Cómo la desigualdad alimentó la crisis

CHICAGO – Antes de la reciente crisis financiera, los políticos estadounidenses de ambos partidos alentaban a Fannie Mae y Freddie Mac, los gigantescos organismos hipotecarios respaldados por el gobierno, a que dieran préstamos a las personas de bajos ingresos de sus circunscripciones. Detrás de esta nueva pasión por dar vivienda a los pobres había una preocupación más grave: la creciente desigualdad de los ingresos.

Desde los años setenta, el salario de los empleados en el percentil 90 de la distribución de los ingresos en los Estados Unidos –como los gerentes de oficinas—han aumentado a una velocidad mucho mayor que los salarios del trabajador medio (del percentil 50), como los obreros y los asistentes de administración. Varios factores explican esta diferencia.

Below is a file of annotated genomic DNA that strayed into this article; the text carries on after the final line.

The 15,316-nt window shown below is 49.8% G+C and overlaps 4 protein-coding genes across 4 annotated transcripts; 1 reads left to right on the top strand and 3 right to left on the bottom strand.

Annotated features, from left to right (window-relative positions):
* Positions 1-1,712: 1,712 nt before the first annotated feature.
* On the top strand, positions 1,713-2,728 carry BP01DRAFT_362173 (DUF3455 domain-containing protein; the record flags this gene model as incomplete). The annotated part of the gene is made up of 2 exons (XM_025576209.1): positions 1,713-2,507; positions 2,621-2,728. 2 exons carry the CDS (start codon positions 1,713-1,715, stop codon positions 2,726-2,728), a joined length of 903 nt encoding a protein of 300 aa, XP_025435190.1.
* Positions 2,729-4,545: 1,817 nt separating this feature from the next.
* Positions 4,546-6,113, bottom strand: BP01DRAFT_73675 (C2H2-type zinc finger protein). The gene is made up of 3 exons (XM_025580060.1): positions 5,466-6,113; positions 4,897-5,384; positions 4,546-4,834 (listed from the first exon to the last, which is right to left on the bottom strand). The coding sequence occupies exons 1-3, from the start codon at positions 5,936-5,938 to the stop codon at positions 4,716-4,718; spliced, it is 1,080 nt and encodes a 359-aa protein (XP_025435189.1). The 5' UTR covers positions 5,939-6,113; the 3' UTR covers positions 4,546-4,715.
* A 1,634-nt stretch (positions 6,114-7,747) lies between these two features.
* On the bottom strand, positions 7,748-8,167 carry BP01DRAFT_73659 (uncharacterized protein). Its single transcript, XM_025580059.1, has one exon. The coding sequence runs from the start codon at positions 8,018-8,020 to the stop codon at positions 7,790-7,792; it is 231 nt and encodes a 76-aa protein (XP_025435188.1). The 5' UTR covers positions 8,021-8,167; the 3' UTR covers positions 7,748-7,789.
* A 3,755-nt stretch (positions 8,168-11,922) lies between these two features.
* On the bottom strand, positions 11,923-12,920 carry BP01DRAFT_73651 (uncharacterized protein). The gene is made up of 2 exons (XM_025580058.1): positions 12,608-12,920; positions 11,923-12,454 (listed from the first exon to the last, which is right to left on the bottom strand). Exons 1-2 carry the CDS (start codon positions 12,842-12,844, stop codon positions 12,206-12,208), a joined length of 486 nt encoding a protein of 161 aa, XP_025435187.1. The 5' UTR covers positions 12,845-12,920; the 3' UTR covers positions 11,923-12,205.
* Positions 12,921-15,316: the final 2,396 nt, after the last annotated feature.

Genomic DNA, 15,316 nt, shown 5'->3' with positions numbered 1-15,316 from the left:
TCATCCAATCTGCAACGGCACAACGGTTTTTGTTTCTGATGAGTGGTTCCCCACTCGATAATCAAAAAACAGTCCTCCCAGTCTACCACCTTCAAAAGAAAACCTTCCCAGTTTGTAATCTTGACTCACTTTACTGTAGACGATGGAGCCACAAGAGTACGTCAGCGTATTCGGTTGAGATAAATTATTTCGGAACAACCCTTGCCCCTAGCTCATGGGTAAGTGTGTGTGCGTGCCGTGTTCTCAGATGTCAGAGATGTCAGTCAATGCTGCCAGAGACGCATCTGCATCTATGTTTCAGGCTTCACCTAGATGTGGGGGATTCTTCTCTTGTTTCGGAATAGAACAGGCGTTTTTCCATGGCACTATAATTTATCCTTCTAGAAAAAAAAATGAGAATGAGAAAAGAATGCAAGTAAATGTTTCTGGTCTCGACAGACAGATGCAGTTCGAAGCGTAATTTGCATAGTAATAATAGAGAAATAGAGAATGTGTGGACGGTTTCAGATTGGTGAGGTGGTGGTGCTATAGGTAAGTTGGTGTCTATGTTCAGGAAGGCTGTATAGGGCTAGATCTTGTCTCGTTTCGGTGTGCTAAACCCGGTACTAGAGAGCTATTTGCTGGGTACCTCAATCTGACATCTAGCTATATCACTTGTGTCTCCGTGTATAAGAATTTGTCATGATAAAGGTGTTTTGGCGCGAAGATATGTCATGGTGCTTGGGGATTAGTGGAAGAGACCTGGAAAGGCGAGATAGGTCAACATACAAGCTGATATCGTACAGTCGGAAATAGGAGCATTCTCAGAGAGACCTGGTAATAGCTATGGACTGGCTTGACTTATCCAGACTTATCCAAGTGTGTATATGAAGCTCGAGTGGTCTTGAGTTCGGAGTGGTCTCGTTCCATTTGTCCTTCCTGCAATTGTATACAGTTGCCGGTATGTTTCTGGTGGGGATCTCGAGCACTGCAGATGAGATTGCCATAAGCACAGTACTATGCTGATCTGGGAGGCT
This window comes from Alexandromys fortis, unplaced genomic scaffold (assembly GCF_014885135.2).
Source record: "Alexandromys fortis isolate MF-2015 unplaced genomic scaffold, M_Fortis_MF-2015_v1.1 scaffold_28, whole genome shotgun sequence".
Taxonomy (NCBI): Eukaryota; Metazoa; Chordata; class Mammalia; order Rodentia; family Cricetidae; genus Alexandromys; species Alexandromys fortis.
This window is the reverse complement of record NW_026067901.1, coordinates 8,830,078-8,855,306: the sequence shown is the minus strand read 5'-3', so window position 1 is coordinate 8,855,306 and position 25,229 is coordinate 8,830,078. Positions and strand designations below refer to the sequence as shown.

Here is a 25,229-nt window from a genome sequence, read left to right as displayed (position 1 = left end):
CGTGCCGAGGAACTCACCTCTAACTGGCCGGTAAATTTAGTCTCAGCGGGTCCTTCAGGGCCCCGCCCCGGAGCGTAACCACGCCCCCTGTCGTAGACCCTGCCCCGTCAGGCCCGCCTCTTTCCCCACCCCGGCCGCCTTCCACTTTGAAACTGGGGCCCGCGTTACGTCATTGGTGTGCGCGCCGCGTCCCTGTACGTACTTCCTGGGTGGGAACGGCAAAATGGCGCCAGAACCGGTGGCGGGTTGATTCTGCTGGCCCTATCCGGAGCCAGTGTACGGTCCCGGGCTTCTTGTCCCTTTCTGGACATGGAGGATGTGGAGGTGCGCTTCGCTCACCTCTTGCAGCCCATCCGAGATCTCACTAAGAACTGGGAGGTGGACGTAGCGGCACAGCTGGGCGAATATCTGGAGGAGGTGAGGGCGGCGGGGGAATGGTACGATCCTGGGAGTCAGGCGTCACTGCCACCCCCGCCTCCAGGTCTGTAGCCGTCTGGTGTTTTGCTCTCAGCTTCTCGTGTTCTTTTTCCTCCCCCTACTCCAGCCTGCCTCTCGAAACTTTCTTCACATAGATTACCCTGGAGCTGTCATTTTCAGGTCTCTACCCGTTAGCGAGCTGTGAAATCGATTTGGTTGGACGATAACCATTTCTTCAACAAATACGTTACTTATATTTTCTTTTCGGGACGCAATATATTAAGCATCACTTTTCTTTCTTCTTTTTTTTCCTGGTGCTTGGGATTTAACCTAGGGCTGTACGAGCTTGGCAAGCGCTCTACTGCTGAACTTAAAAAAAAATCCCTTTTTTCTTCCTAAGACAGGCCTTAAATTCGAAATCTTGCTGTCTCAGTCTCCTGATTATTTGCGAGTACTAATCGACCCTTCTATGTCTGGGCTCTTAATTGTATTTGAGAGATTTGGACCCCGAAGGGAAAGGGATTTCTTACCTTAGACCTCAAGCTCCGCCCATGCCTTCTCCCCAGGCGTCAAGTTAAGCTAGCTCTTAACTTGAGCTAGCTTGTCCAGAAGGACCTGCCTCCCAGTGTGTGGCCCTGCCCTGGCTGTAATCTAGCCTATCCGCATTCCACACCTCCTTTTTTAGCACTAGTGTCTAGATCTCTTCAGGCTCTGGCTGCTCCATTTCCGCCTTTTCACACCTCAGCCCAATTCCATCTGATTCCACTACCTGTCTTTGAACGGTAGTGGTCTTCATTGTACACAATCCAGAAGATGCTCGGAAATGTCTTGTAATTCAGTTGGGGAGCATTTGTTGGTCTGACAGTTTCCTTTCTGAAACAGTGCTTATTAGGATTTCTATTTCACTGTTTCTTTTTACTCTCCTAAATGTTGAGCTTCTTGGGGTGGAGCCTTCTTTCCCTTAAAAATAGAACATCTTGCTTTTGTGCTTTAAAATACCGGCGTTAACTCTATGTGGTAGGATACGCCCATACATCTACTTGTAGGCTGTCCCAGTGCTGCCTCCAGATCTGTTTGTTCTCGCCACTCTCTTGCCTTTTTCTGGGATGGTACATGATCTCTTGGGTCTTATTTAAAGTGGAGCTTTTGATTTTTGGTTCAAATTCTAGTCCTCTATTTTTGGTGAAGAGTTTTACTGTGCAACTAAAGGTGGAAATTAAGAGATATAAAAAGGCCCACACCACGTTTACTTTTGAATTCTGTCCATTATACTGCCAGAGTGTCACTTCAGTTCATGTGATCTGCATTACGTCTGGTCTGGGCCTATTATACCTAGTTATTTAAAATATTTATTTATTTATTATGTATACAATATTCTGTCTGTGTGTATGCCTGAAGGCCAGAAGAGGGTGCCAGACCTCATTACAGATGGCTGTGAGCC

Tal vez el más importante es que el progreso tecnológico en los Estados Unidos exige que la fuerza de trabajo esté cada vez más capacitada. Un diploma de educación media bastaba para los trabajadores administrativos hace 40 años, mientras que ahora un título universitario apenas es suficiente. Sin embargo, el sistema educativo no ha logrado dar la educación necesaria a una parte suficiente de la fuerza de trabajo. Las razones van desde la calidad mediocre de la nutrición, socialización y aprendizaje en la primera edad hasta escuelas primarias y secundarias disfuncionales que dan lugar a que muchos estadounidenses salgan sin preparación para la universidad.

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